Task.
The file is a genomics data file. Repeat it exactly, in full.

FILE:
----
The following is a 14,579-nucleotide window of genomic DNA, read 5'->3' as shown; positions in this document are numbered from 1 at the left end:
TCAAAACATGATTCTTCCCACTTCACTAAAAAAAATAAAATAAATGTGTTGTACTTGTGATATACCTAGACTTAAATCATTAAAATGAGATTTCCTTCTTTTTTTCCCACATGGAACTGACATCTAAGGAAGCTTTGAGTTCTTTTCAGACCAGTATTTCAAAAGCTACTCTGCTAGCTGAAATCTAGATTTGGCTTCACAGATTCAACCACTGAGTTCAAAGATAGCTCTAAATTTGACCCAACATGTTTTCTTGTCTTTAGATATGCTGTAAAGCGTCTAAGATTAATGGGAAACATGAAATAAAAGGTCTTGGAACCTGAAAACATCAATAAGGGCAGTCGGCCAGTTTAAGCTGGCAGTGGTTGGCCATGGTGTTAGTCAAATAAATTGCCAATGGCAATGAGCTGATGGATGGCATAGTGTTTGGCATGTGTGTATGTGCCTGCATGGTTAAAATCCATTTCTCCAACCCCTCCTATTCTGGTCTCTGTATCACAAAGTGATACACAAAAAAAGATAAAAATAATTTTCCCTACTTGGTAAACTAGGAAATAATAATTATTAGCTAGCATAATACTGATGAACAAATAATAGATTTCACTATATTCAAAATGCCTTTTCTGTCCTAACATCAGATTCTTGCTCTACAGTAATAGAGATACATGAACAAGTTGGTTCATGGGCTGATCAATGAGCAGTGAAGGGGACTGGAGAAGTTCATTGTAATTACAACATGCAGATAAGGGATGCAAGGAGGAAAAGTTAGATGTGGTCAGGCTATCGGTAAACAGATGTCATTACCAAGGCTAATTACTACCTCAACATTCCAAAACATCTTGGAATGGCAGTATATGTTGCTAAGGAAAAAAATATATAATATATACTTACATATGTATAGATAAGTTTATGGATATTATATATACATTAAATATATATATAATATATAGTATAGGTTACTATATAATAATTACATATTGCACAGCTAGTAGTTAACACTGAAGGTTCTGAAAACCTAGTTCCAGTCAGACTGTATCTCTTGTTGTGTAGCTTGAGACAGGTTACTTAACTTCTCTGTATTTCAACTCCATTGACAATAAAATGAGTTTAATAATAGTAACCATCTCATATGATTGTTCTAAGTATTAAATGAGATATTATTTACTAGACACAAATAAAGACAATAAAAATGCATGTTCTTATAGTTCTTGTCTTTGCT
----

The following is a 14,579-nucleotide window of genomic DNA, read 5'->3' as shown; positions in this document are numbered from 1 at the left end:
TCAAAACATGATTCTTCCCACTTCACTAAAAAAAATAAAATAAATGTGTTGTACTTGTGATATACCTAGACTTAAATCATTAAAATGAGATTTCCTTCTTTTTTTCCCACATGGAACTGACATCTAAGGAAGCTTTGAGTTCTTTTCAGACCAGTATTTCAAAAGCTACTCTGCTAGCTGAAATCTAGATTTGGCTTCACAGATTCAACCACTGAGTTCAAAGATAGCTCTAAATTTGACCCAACATGTTTTCTTGTCTTTAGATATGCTGTAAAGCGTCTAAGATTAATGGGAAACATGAAATAAAAGGTCTTGGAACCTGAAAACATCAATAAGGGCAGTCGGCCAGTTTAAGCTGGCAGTGGTTGGCCATGGTGTTAGTCAAATAAATTGCCAATGGCAATGAGCTGATGGATGGCATAGTGTTTGGCATGTGTGTATGTGCCTGCATGGTTAAAATCCATTTCTCCAACCCCTCCTATTCTGGTCTCTGTATCACAAAGTGATACACAAAAAAAGATAAAAATAATTTTCCCTACTTGGTAAACTAGGAAATAATAATTATTAGCTAGCATAATACTGATGAACAAATAATAGATTTCACTATATTCAAAATGCCTTTTCTGTCCTAACATCAGATTCTTGCTCTACAGTAATAGAGATACATGAACAAGTTGGTTCATGGGCTGATCAATGAGCAGTGAAGGGGACTGGAGAAGTTCATTGTAATTACAACATGCAGATAAGGGATGCAAGGAGGAAAAGTTAGATGTGGTCAGGCTATCGGTAAACAGATGTCATTACCAAGGCTAATTACTACCTCAACATTCCAAAACATCTTGGAATGGCAGTATATGTTGCTAAGGAAAAAAATATATAATATATACTTACATATGTATAGATAAGTTTATGGATATTATATATACATTAAATATATATATAATATATAGTATAGGTTACTATATAATAATTACATATTGCACAGCTAGTAGTTAACACTGAAGGTTCTGAAAACCTAGTTCCAGTCAGACTGTATCTCTTGTTGTGTAGCTTGAGACAGGTTACTTAACTTCTCTGTATTTCAACTCCATTGACAATAAAATGAGTTTAATAATAGTAACCATCTCATATGATTGTTCTAAGTATTAAATGAGATATTATTTACTAGACACAAATAAAGACAATAAAAATGCATGTTCTTATAGTTCTTGTCTTTGCT